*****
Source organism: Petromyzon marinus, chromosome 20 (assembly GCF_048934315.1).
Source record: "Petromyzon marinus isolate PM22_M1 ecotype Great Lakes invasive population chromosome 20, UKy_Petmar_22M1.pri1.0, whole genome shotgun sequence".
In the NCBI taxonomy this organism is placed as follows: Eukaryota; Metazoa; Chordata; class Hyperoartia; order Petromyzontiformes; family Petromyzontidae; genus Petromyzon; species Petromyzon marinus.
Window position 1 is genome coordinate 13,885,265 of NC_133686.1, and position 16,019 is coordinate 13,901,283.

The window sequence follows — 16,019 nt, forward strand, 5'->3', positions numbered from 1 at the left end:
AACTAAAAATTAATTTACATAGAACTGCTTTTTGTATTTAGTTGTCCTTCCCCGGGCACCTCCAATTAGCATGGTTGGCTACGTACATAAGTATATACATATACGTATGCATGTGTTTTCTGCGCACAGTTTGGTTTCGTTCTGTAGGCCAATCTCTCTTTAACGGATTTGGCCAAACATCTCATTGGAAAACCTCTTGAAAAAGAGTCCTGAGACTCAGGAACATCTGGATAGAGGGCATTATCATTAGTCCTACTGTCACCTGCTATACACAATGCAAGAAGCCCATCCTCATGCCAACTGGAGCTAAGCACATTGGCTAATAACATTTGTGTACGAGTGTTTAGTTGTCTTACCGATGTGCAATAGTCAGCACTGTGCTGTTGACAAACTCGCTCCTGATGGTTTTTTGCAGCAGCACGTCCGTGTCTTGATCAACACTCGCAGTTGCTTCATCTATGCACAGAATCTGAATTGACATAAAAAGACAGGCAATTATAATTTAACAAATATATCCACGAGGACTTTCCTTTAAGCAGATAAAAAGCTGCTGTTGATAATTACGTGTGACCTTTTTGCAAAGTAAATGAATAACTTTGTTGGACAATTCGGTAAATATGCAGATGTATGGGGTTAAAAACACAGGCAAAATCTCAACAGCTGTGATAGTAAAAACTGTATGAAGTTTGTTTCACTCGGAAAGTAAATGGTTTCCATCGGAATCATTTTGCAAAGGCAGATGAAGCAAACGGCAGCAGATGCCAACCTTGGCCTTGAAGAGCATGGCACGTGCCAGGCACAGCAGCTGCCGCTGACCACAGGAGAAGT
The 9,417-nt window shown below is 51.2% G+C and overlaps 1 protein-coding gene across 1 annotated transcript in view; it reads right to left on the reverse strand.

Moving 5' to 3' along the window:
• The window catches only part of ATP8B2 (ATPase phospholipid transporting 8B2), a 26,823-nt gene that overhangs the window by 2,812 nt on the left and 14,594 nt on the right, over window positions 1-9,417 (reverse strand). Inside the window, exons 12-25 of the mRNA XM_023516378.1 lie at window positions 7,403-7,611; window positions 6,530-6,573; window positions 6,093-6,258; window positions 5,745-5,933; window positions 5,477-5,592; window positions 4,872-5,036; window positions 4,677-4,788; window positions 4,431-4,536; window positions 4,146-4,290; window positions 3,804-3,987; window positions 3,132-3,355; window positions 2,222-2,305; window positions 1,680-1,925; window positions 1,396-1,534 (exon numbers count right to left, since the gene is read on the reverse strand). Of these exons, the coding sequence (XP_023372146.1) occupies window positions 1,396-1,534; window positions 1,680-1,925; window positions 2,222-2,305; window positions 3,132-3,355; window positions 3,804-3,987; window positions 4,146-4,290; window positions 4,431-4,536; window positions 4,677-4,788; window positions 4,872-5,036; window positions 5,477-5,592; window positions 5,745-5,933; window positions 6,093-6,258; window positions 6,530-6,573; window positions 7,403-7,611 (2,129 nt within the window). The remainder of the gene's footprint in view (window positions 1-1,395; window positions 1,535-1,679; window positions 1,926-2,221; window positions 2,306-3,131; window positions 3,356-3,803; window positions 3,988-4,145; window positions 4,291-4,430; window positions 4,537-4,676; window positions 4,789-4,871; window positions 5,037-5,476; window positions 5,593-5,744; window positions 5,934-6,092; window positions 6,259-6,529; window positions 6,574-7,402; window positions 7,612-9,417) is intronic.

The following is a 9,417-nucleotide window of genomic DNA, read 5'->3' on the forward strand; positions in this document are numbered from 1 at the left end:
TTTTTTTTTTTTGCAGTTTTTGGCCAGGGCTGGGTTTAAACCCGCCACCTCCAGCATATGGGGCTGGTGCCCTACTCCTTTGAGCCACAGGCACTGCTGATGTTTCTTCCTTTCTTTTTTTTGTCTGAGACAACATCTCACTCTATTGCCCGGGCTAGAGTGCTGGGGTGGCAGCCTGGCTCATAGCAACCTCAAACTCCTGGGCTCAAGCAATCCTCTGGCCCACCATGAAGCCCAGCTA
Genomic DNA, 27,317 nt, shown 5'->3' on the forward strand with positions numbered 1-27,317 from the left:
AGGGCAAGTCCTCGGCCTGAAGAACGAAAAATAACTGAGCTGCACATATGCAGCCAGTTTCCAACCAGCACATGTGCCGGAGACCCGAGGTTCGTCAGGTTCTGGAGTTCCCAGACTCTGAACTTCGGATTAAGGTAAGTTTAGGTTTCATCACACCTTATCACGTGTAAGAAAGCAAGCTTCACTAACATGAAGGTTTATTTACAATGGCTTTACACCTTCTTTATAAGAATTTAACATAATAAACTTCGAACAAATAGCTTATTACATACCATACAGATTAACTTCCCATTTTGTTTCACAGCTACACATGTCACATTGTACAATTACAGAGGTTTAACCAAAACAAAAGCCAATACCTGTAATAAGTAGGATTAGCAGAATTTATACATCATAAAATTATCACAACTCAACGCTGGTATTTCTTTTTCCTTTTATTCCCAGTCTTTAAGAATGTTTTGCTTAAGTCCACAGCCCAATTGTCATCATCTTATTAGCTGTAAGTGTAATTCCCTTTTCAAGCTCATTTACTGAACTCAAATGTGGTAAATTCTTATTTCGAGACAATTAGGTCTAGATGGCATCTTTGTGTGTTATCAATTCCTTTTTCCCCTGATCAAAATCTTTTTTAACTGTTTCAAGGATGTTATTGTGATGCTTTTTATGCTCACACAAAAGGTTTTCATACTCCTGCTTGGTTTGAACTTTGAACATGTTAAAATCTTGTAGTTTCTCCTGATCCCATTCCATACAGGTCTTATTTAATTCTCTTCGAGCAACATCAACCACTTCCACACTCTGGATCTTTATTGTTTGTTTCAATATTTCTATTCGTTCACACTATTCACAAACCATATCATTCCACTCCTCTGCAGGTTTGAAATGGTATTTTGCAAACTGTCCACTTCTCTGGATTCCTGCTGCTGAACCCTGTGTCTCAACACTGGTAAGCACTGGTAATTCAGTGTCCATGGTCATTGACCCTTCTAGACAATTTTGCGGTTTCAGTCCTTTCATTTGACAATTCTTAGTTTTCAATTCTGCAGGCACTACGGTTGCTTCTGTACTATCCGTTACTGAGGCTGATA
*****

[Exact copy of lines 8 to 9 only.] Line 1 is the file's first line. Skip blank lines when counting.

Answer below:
Moving 5' to 3' along the window:
• The window catches only part of ATP8B2 (ATPase phospholipid transporting 8B2), a 26,823-nt gene that overhangs the window by 2,812 nt on the left and 14,594 nt on the right, over window positions 1-9,417 (reverse strand). Inside the window, exons 12-25 of the mRNA XM_023516378.1 lie at window positions 7,403-7,611; window positions 6,530-6,573; window positions 6,093-6,258; window positions 5,745-5,933; window positions 5,477-5,592; window positions 4,872-5,036; window positions 4,677-4,788; window positions 4,431-4,536; window positions 4,146-4,290; window positions 3,804-3,987; window positions 3,132-3,355; window positions 2,222-2,305; window positions 1,680-1,925; window positions 1,396-1,534 (exon numbers count right to left, since the gene is read on the reverse strand). Of these exons, the coding sequence (XP_023372146.1) occupies window positions 1,396-1,534; window positions 1,680-1,925; window positions 2,222-2,305; window positions 3,132-3,355; window positions 3,804-3,987; window positions 4,146-4,290; window positions 4,431-4,536; window positions 4,677-4,788; window positions 4,872-5,036; window positions 5,477-5,592; window positions 5,745-5,933; window positions 6,093-6,258; window positions 6,530-6,573; window positions 7,403-7,611 (2,129 nt within the window). The remainder of the gene's footprint in view (window positions 1-1,395; window positions 1,535-1,679; window positions 1,926-2,221; window positions 2,306-3,131; window positions 3,356-3,803; window positions 3,988-4,145; window positions 4,291-4,430; window positions 4,537-4,676; window positions 4,789-4,871; window positions 5,037-5,476; window positions 5,593-5,744; window positions 5,934-6,092; window positions 6,259-6,529; window positions 6,574-7,402; window positions 7,612-9,417) is intronic.